Different Connections Give Different Impedances
This should illustrate why a SPICE simulation for the voltage and current in a circuit network will be different if the load impedance is varied. This might sound like it should be obvious, but it’s common to be surprised when the load impedance connected to a circuit causes the simulated voltage and current to appear to be related by something other than the equivalent/characteristic impedance. In reality, and specifically in a SPICE simulation, it is the input impedance that determines the circuit’s electrical behavior, not the equivalent impedance or characteristic impedance.
The matching network (in blue) can be designed such that the antenna impedance appears to match to 50 Ohms
The above principles might seem odd when taken in isolation, but they are essential to understanding impedance matching and designing an impedance matching network for an interconnect. For example, if you want to prevent a reflection on a 50 Ohm feedline that is connected to a (7 + i6) Ohm antenna, you need to add a circuit that causes the input impedance of the (circuit + antenna) network to be equal to 50 Ohms.
In a way, Ohm’s law is a tool that can be used as a characteristic impedance formula. To use it, take the circuit in isolation, source a harmonic voltage, measure the current, and divide these at each frequency to get the characteristic impedance. A more sophisticated (and accurate) method is to use an S-parameter measurement, which is captured with a VNA and with the DUT matched to some desired reference impedance (normally 50 Ohms). In this case, the input impedance can be calculated directly from an S11 measurement, and the characteristic impedance can then be extracted.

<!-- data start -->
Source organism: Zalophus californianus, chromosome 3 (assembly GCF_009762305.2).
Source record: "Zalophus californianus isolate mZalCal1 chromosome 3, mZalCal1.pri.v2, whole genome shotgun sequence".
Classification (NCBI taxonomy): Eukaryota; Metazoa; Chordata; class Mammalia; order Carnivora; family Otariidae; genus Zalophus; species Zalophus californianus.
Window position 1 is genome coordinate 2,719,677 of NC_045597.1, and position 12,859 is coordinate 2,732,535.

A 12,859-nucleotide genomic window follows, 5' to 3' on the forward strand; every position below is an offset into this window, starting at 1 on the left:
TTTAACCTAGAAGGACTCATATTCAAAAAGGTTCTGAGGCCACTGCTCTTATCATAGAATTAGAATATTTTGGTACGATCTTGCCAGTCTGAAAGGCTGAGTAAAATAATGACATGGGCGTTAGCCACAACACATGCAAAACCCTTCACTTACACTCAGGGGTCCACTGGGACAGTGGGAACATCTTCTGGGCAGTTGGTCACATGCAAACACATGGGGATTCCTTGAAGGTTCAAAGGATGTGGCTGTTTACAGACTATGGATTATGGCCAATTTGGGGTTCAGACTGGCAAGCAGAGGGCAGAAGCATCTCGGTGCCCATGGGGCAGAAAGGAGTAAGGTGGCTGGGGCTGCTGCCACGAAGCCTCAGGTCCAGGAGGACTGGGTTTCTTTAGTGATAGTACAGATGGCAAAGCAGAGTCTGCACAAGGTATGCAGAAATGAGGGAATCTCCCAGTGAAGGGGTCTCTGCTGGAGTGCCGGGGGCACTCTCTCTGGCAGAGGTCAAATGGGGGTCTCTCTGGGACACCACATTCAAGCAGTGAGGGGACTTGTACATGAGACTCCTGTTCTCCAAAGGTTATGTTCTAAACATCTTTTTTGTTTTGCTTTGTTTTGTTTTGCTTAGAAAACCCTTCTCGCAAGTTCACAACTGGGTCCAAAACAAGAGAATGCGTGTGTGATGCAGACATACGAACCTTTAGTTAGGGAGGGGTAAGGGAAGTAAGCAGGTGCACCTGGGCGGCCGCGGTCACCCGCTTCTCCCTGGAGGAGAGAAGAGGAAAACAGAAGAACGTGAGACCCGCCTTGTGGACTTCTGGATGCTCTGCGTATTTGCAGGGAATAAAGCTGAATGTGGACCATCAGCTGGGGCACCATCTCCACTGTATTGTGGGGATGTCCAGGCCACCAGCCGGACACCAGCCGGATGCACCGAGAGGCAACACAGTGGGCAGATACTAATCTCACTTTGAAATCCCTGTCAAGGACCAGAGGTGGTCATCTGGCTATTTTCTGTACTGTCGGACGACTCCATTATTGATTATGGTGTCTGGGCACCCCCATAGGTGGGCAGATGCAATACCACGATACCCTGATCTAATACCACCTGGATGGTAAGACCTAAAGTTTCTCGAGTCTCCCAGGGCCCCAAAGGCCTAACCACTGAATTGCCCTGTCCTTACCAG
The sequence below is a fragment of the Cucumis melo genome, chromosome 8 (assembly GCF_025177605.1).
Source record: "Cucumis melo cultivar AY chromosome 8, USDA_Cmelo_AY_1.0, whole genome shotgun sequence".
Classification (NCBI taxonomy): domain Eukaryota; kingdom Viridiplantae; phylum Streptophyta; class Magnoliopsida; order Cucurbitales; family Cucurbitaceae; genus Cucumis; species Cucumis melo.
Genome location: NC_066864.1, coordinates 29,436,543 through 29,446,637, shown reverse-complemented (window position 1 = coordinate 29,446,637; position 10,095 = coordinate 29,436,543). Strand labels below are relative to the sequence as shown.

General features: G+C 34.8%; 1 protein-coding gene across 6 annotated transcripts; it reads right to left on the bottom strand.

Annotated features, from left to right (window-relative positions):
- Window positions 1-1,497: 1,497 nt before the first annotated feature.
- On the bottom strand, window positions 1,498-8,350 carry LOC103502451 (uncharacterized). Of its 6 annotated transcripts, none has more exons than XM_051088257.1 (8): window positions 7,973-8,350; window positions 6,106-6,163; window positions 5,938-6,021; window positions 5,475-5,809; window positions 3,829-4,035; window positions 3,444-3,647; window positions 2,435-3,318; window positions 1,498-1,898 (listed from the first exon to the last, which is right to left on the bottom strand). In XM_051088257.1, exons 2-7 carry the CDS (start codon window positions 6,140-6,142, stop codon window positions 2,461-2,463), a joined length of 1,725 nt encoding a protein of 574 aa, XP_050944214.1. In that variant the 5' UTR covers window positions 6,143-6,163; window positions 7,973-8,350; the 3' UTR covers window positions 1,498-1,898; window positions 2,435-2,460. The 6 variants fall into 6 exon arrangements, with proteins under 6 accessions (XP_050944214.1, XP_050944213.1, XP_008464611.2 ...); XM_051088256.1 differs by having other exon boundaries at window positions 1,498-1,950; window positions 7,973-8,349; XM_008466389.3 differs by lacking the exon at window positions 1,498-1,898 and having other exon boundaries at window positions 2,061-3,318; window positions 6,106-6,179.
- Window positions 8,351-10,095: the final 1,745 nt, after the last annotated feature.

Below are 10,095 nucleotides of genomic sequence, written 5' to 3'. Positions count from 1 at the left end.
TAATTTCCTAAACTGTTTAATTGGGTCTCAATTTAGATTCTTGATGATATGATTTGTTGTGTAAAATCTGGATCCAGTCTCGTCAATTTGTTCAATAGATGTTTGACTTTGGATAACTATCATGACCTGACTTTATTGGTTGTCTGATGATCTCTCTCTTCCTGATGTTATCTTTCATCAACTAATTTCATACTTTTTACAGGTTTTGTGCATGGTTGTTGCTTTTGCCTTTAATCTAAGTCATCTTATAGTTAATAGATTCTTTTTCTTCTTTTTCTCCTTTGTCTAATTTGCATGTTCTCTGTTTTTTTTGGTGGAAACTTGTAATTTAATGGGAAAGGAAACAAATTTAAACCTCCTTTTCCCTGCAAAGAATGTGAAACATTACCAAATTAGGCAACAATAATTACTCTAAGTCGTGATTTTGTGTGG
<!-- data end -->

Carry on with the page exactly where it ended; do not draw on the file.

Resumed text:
With a complete set of system analysis tools from Cadence, designers can create and simulate their circuit and network designs as well as use these tools to capture the input and characteristic impedance of different circuit networks. If you like, you can use the PSpice modeling application to determine a characteristic impedance formula using regression, or you can calculate it directly from simulated electrical measurements. The complete set of simulation features in Cadence’s powerful field solvers also integrate with your PCB layout software, creating a complete systems design package for any application and level of complexity.